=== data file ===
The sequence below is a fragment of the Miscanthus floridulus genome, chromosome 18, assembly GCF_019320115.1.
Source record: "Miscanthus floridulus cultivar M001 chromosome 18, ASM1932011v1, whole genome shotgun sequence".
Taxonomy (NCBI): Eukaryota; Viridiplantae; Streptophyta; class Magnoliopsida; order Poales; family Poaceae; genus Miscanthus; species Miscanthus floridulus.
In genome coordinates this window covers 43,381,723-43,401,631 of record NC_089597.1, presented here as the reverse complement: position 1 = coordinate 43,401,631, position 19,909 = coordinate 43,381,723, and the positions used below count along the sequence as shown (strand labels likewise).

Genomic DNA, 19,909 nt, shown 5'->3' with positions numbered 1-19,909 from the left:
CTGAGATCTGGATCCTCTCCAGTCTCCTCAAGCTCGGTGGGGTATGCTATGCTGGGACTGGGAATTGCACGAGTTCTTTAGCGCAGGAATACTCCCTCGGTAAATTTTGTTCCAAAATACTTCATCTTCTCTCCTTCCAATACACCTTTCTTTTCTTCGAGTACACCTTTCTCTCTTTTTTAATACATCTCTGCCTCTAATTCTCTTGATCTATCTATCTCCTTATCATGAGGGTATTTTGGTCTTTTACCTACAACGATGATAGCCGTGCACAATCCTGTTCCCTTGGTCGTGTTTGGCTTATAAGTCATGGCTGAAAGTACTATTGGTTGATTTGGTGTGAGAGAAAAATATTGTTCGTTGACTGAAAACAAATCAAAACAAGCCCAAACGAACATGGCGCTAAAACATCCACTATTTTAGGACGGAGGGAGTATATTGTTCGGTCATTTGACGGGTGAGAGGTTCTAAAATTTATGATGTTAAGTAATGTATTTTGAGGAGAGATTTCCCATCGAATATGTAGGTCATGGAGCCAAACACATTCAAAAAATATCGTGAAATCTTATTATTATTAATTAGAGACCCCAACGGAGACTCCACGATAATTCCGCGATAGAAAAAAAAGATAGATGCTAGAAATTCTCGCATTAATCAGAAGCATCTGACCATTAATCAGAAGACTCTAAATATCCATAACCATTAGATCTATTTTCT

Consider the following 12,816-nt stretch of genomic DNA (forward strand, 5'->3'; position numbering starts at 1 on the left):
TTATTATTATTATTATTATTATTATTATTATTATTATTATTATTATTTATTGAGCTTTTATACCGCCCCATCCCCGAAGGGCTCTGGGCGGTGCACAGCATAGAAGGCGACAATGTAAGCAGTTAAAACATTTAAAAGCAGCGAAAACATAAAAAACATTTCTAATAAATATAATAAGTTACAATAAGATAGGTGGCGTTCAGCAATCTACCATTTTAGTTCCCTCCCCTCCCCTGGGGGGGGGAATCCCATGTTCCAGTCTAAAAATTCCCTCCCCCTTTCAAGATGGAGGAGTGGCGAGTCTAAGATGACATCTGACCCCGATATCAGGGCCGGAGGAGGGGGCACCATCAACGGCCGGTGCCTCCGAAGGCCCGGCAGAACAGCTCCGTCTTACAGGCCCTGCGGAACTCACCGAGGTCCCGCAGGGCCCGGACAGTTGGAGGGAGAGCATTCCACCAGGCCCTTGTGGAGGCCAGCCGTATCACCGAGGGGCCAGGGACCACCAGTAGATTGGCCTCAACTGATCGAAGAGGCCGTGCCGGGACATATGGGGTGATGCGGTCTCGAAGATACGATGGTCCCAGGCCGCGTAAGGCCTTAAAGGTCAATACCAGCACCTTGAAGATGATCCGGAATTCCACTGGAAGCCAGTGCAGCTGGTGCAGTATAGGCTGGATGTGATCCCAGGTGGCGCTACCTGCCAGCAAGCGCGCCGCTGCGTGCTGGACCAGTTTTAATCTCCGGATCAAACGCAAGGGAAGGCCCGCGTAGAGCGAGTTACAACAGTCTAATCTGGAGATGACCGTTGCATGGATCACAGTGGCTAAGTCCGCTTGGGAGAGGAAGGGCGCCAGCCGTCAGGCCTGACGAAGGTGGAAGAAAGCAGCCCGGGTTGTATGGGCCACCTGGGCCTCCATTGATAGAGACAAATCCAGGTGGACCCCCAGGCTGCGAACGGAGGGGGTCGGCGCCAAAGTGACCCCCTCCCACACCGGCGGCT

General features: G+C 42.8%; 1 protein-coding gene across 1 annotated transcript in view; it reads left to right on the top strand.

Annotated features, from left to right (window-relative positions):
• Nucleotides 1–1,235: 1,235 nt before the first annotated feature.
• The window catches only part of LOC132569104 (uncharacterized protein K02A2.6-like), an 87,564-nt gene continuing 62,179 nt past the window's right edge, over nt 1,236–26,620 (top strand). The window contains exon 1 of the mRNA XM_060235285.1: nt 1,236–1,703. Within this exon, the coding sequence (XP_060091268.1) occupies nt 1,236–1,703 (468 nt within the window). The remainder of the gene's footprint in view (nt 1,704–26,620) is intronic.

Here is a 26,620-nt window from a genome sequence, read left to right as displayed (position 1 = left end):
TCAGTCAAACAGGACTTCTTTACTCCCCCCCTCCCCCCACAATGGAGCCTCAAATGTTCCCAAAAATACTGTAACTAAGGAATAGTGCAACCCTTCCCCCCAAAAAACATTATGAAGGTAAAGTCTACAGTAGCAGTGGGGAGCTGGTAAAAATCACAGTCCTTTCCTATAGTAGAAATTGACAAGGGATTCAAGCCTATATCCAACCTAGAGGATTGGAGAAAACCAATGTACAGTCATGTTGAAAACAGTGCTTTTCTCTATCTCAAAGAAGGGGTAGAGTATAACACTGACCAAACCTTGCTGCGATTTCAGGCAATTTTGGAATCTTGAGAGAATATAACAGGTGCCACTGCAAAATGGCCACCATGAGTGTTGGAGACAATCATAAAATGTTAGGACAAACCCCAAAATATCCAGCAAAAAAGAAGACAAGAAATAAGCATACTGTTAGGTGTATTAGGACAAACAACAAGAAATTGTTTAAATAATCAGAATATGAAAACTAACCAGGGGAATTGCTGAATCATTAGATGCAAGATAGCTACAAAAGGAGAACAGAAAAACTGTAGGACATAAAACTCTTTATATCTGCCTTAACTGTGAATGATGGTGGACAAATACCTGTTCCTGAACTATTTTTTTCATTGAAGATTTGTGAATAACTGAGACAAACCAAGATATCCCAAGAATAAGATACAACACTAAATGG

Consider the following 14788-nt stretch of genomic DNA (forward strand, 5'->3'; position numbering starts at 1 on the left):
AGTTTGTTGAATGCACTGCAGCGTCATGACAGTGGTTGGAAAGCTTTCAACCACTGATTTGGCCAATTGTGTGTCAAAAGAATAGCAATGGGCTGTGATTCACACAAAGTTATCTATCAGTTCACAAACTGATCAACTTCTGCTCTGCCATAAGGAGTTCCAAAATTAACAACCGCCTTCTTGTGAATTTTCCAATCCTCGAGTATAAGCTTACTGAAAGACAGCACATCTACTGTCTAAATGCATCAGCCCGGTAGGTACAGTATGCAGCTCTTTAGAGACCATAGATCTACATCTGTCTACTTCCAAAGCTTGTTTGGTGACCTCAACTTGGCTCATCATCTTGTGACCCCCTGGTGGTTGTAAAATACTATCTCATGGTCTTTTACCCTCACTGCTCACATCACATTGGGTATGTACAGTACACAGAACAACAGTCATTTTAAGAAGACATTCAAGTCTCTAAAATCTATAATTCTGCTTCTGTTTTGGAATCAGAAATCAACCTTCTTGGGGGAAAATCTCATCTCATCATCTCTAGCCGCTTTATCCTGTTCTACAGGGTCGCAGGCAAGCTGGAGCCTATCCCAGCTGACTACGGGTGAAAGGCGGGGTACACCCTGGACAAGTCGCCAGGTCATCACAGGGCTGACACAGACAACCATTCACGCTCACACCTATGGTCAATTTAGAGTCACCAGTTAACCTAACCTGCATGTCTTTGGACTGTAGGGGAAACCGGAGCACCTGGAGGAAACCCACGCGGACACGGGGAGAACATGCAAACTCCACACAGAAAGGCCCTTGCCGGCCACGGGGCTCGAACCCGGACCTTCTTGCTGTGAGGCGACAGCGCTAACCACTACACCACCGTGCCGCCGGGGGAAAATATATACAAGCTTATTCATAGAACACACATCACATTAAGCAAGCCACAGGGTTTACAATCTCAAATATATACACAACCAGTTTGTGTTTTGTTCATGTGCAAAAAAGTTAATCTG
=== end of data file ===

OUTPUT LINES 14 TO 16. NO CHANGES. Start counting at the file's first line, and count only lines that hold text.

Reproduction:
TCAGTCAAACAGGACTTCTTTACTCCCCCCCTCCCCCCACAATGGAGCCTCAAATGTTCCCAAAAATACTGTAACTAAGGAATAGTGCAACCCTTCCCCCCAAAAAACATTATGAAGGTAAAGTCTACAGTAGCAGTGGGGAGCTGGTAAAAATCACAGTCCTTTCCTATAGTAGAAATTGACAAGGGATTCAAGCCTATATCCAACCTAGAGGATTGGAGAAAACCAATGTACAGTCATGTTGAAAACAGTGCTTTTCTCTATCTCAAAGAAGGGGTAGAGTATAACACTGACCAAACCTTGCTGCGATTTCAGGCAATTTTGGAATCTTGAGAGAATATAACAGGTGCCACTGCAAAATGGCCACCATGAGTGTTGGAGACAATCATAAAATGTTAGGACAAACCCCAAAATATCCAGCAAAAAAGAAGACAAGAAATAAGCATACTGTTAGGTGTATTAGGACAAACAACAAGAAATTGTTTAAATAATCAGAATATGAAAACTAACCAGGGGAATTGCTGAATCATTAGATGCAAGATAGCTACAAAAGGAGAACAGAAAAACTGTAGGACATAAAACTCTTTATATCTGCCTTAACTGTGAATGATGGTGGACAAATACCTGTTCCTGAACTATTTTTTTCATTGAAGATTTGTGAATAACTGAGACAAACCAAGATATCCCAAGAATAAGATACAACACTAAATGG

Consider the following 14788-nt stretch of genomic DNA (forward strand, 5'->3'; position numbering starts at 1 on the left):
AGTTTGTTGAATGCACTGCAGCGTCATGACAGTGGTTGGAAAGCTTTCAACCACTGATTTGGCCAATTGTGTGTCAAAAGAATAGCAATGGGCTGTGATTCACACAAAGTTATCTATCAGTTCACAAACTGATCAACTTCTGCTCTGCCATAAGGAGTTCCAAAATTAACAACCGCCTTCTTGTGAATTTTCCAATCCTCGAGTATAAGCTTACTGAAAGACAGCACATCTACTGTCTAAATGCATCAGCCCGGTAGGTACAGTATGCAGCTCTTTAGAGACCATAGATCTACATCTGTCTACTTCCAAAGCTTGTTTGGTGACCTCAACTTGGCTCATCATCTTGTGACCCCCTGGTGGTTGTAAAATACTATCTCATGGTCTTTTACCCTCACTGCTCACATCACATTGGGTATGTACAGTACACAGAACAACAGTCATTTTAAGAAGACATTCAAGTCTCTAAAATCTATAATTCTGCTTCTGTTTTGGAATCAGAAATCAACCTTCTTGGGGGAAAATCTCATCTCATCATCTCTAGCCGCTTTATCCTGTTCTACAGGGTCGCAGGCAAGCTGGAGCCTATCCCAGCTGACTACGGGTGAAAGGCGGGGTACACCCTGGACAAGTCGCCAGGTCATCACAGGGCTGACACAGACAACCATTCACGCTCACACCTATGGTCAATTTAGAGTCACCAGTTAACCTAACCTGCATGTCTTTGGACTGTAGGGGAAACCGGAGCACCTGGAGGAAACCCACGCGGACACGGGGAGAACATGCAAACTCCACACAGAAAGGCCCTTGCCGGCCACGGGGCTCGAACCCGGACCTTCTTGCTGTGAGGCGACAGCGCTAACCACTACACCACCGTGCCGCCGGGGGAAAATATATACAAGCTTATTCATAGAACACACATCACATTAAGCAAGCCACAGGGTTTACAATCTCAAATATATACACAACCAGTTTGTGTTTTGTTCATGTGCAAAAAAGTTAATCTG